In this second blog, Documentation Assistant - Jason delves into the story of a particular piece of scrimshaw.
Scrimshaw is the name now given to the wide variety of incised, carved and variously decorated items made primarily by those engaged in the whaling industry. Here, we will look at one recent acquisition, a very rare piece of sperm whale tooth scrimshaw that has direct connections to Hull and a named maker.
This particularly piece of scrimshaw has incised images of a mermaid, a sailing ship, a bare breasted woman, plants and a lighthouse on it. On the top of the sperm whale tooth, there is ‘BK TRUELOVE HULL. J.PENN 1852’ inscribed on it.
Sperm whales were a popular target in the 18th and 19th century, especially by American whalers. They were desired for their blubber, and for the spermaceti substance found in their foreheads as it produced superior oil.
Mariners often took inspiration from things around them when making scrimshaws, therefore it is no surprise to see the selected object has a heavy maritime theme to it. The image of the mermaid also demonstrates the mariner’s imagination. ‘Truelove’ is the name of a whaling vessel, which served in the 18th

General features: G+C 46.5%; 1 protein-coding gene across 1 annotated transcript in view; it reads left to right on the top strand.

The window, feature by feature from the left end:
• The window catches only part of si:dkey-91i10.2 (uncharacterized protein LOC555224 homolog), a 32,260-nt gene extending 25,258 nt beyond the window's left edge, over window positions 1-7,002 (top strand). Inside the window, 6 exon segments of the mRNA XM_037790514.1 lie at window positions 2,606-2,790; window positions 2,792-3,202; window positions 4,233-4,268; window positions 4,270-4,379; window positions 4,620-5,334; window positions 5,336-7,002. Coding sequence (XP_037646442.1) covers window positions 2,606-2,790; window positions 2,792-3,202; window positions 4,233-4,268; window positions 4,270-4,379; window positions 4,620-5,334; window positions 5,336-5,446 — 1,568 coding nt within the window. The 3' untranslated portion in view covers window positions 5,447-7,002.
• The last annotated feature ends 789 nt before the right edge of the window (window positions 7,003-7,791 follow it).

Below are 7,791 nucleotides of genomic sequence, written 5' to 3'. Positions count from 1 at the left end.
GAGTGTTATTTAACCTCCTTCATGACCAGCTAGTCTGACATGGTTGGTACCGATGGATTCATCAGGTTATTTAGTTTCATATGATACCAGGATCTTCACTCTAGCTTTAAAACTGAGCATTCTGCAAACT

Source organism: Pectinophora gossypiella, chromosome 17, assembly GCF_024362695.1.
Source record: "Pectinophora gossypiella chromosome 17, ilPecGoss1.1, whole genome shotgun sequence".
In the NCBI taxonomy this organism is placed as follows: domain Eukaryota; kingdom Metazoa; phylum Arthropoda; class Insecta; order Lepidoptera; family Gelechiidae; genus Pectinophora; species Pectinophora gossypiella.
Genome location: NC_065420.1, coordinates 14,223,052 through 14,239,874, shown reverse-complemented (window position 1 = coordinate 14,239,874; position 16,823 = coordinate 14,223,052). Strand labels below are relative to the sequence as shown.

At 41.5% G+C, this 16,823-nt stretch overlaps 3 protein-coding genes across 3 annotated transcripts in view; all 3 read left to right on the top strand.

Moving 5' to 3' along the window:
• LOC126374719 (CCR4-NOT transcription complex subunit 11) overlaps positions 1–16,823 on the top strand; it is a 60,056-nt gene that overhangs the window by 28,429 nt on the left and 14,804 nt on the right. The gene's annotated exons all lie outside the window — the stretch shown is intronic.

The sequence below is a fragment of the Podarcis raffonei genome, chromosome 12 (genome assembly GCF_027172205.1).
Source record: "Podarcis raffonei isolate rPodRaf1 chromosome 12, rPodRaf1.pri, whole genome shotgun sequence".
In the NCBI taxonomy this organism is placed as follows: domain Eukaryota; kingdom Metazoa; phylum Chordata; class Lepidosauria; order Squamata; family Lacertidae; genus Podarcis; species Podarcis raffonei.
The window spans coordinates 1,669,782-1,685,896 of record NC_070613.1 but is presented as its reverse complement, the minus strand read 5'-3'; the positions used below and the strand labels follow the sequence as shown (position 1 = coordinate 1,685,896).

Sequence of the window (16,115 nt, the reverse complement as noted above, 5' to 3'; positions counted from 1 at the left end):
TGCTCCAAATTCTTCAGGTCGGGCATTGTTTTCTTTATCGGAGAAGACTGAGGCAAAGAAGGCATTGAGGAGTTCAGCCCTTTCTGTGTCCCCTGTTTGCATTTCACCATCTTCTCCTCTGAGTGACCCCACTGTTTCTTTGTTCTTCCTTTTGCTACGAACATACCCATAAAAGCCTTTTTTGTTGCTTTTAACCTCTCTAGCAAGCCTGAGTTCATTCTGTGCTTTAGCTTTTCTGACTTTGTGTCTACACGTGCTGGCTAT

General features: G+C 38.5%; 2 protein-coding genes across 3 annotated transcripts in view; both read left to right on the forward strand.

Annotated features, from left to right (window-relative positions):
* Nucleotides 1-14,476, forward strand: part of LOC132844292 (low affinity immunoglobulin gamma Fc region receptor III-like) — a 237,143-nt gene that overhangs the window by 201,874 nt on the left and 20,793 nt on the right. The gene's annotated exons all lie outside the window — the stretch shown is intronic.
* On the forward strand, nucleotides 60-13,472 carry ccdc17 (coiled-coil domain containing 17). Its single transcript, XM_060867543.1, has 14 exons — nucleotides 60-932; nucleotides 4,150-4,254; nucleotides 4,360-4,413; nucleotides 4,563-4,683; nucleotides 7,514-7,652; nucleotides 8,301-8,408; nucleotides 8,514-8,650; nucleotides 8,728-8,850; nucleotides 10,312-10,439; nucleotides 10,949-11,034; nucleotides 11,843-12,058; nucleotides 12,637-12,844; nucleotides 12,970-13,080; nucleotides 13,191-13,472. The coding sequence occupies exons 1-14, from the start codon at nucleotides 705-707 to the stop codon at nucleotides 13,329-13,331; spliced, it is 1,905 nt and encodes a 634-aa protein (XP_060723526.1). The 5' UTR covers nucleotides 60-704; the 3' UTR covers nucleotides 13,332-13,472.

and 19th centuries. Originally made in Philadelphia, it was captured by the British during the American War of Independence and transformed into a whaling vessel based in Hull.
It is amazing to look at the details and the scene that the mariner has created on this scrimshaw. Being a whaler was an extremely dangerous job, with harsh conditions and danger lurking in every corner. The detailed and beautiful scrimshaw has shed light on a different side of the industry, it had also shown a different side of mariners.
Interested in more scrimshaw? Please feel free to visit our Hull Museums Collections website.